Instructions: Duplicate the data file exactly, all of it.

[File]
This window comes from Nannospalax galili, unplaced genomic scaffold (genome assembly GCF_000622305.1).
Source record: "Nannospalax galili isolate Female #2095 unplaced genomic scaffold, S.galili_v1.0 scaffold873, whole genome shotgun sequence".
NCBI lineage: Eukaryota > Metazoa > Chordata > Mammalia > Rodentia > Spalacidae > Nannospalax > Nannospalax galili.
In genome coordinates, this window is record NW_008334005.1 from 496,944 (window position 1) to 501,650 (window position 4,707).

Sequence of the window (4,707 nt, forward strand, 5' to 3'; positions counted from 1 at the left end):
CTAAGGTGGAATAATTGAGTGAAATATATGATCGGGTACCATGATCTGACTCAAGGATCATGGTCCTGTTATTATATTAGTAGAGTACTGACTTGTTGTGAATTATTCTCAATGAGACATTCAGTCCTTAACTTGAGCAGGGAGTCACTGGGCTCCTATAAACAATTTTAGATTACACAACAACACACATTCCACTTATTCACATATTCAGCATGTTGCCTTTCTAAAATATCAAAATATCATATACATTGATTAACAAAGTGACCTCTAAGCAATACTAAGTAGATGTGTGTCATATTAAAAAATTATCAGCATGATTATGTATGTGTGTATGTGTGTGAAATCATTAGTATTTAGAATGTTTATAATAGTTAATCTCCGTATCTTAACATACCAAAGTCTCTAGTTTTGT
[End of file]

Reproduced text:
This window comes from Nannospalax galili, unplaced genomic scaffold (genome assembly GCF_000622305.1).
Source record: "Nannospalax galili isolate Female #2095 unplaced genomic scaffold, S.galili_v1.0 scaffold873, whole genome shotgun sequence".
NCBI lineage: Eukaryota > Metazoa > Chordata > Mammalia > Rodentia > Spalacidae > Nannospalax > Nannospalax galili.
In genome coordinates, this window is record NW_008334005.1 from 496,944 (window position 1) to 501,650 (window position 4,707).

Sequence of the window (4,707 nt, forward strand, 5' to 3'; positions counted from 1 at the left end):
CTAAGGTGGAATAATTGAGTGAAATATATGATCGGGTACCATGATCTGACTCAAGGATCATGGTCCTGTTATTATATTAGTAGAGTACTGACTTGTTGTGAATTATTCTCAATGAGACATTCAGTCCTTAACTTGAGCAGGGAGTCACTGGGCTCCTATAAACAATTTTAGATTACACAACAACACACATTCCACTTATTCACATATTCAGCATGTTGCCTTTCTAAAATATCAAAATATCATATACATTGATTAACAAAGTGACCTCTAAGCAATACTAAGTAGATGTGTGTCATATTAAAAAATTATCAGCATGATTATGTATGTGTGTATGTGTGTGAAATCATTAGTATTTAGAATGTTTATAATAGTTAATCTCCGTATCTTAACATACCAAAGTCTCTAGTTTTGT